Country Director for PharmAccess Foundation, Njide Ndili, has explained the reason why commercial banks usually decline loan applications from healthcare facilities, as well as provided a solution to that problem.
According to Ndili, commercial banks shy away from giving loans to healthcare businesses because they believe that such businesses may be unable to pay and it would be unethical to shut them down, thus putting the banks at a loss.
“A lot of banks don’t understand the healthcare business. The impression now is that if you finance a healthcare business or hospital and they are not able to pay, you don’t have any collateral to hold on to. And it is not appropriate to lock up the business. So, because they don’t understand it they don’t give a lot of loans. They are looking for quick turnaround. Like the traders and others but when it comes to healthcare the loans are very low.” Ndili said.
However, she also proffered a solution to the problem as she said PharmAccess Foundation was determined to correct the wrong impression and help both banks and healthcare businesses improve on both sides of the deal.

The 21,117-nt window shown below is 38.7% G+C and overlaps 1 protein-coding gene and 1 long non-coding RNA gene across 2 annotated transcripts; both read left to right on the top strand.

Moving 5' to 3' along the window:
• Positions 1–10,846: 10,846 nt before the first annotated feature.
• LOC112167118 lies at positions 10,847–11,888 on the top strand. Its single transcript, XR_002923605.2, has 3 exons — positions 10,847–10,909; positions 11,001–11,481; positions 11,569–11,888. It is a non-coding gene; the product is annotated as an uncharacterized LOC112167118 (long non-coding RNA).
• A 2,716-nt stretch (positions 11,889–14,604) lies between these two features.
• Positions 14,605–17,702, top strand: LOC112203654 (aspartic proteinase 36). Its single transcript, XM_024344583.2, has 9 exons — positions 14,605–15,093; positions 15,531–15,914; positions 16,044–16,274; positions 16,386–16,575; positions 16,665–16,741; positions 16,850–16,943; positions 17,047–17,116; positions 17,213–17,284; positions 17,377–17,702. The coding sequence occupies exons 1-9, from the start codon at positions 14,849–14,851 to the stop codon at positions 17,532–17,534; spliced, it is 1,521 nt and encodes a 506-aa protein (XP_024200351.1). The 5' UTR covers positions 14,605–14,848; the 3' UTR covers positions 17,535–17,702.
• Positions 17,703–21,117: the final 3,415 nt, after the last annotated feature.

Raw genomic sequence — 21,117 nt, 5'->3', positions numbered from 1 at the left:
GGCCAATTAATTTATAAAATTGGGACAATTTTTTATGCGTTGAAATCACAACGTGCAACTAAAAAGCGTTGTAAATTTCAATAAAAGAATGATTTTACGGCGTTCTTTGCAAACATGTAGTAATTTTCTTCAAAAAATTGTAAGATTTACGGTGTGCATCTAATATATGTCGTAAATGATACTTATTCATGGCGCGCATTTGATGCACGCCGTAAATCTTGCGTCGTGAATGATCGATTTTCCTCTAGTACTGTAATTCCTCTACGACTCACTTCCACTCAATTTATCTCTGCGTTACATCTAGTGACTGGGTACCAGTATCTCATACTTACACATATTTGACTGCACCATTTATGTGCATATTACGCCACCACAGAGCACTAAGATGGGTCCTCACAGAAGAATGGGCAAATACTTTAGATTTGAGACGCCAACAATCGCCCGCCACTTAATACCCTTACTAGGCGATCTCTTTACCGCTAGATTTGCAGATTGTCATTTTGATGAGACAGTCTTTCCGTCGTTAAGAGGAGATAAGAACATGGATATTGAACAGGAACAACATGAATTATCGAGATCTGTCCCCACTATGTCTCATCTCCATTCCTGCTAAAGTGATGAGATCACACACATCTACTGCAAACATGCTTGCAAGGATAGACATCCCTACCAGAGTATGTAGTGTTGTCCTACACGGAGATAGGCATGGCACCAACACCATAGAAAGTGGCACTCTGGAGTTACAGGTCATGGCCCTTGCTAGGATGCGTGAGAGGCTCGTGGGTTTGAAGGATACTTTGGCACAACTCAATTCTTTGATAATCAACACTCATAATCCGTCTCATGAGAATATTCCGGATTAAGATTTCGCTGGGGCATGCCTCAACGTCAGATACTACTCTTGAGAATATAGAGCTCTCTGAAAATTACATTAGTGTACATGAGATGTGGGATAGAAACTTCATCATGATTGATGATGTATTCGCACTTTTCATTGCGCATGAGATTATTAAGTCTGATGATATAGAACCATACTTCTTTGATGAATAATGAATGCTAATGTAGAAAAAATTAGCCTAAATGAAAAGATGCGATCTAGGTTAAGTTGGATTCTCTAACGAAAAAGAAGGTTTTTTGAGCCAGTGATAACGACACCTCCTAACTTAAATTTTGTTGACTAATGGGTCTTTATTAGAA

“We want to help them on what the business does. We help banks understand healthcare organisation function. On the hospitals’ sides, we help train them on how to keep financial records. A lot of hospitals do not have audited statement of account; we help to build that capacity. It is a whole lot of activities to de-risk the market,” Guardian quotes Ndili as saying.
In this vein, she announced that Nigeria was now a beneficiary from a special fund, the Medical Credit Fund (MCF) initiative, which is a a multi-million dollar initiative of PharmAccess International for African countries, offers funds to private facilities and medical business at single digit interest rate.
Ndili thus encouraged healthcare businesses to take advantage of the fund which would provide them with better conditions than commercial settings would approve.
Parts of this article originally appeared in Guardian Newspapers.